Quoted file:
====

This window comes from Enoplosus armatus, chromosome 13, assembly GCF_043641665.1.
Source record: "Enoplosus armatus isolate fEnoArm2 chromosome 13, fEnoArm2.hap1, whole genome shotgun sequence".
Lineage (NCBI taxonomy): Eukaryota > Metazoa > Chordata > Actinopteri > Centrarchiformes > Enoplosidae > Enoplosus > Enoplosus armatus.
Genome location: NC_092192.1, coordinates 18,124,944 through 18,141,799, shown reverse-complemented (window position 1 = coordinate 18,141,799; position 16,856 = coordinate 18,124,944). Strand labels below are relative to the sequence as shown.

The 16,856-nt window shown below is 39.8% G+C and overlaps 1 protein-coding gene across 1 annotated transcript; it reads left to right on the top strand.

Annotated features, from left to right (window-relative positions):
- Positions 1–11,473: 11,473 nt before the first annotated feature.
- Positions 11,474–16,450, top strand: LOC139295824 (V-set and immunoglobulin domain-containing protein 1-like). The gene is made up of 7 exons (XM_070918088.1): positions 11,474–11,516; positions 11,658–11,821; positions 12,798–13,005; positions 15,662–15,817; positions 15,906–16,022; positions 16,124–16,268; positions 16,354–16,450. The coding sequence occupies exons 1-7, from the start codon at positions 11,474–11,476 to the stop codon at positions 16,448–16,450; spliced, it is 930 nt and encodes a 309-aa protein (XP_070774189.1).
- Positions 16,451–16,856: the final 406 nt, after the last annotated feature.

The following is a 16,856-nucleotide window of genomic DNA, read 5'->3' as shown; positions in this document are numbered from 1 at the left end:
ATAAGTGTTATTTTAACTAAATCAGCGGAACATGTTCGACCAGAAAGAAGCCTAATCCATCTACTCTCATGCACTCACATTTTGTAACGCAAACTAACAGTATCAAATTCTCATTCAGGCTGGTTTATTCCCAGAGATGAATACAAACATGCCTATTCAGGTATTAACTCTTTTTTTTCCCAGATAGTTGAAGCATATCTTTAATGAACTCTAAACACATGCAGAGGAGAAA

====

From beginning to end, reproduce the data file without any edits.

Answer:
This window comes from Enoplosus armatus, chromosome 13, assembly GCF_043641665.1.
Source record: "Enoplosus armatus isolate fEnoArm2 chromosome 13, fEnoArm2.hap1, whole genome shotgun sequence".
Lineage (NCBI taxonomy): Eukaryota > Metazoa > Chordata > Actinopteri > Centrarchiformes > Enoplosidae > Enoplosus > Enoplosus armatus.
Genome location: NC_092192.1, coordinates 18,124,944 through 18,141,799, shown reverse-complemented (window position 1 = coordinate 18,141,799; position 16,856 = coordinate 18,124,944). Strand labels below are relative to the sequence as shown.

The 16,856-nt window shown below is 39.8% G+C and overlaps 1 protein-coding gene across 1 annotated transcript; it reads left to right on the top strand.

Annotated features, from left to right (window-relative positions):
- Positions 1–11,473: 11,473 nt before the first annotated feature.
- Positions 11,474–16,450, top strand: LOC139295824 (V-set and immunoglobulin domain-containing protein 1-like). The gene is made up of 7 exons (XM_070918088.1): positions 11,474–11,516; positions 11,658–11,821; positions 12,798–13,005; positions 15,662–15,817; positions 15,906–16,022; positions 16,124–16,268; positions 16,354–16,450. The coding sequence occupies exons 1-7, from the start codon at positions 11,474–11,476 to the stop codon at positions 16,448–16,450; spliced, it is 930 nt and encodes a 309-aa protein (XP_070774189.1).
- Positions 16,451–16,856: the final 406 nt, after the last annotated feature.

The following is a 16,856-nucleotide window of genomic DNA, read 5'->3' as shown; positions in this document are numbered from 1 at the left end:
ATAAGTGTTATTTTAACTAAATCAGCGGAACATGTTCGACCAGAAAGAAGCCTAATCCATCTACTCTCATGCACTCACATTTTGTAACGCAAACTAACAGTATCAAATTCTCATTCAGGCTGGTTTATTCCCAGAGATGAATACAAACATGCCTATTCAGGTATTAACTCTTTTTTTTCCCAGATAGTTGAAGCATATCTTTAATGAACTCTAAACACATGCAGAGGAGAAA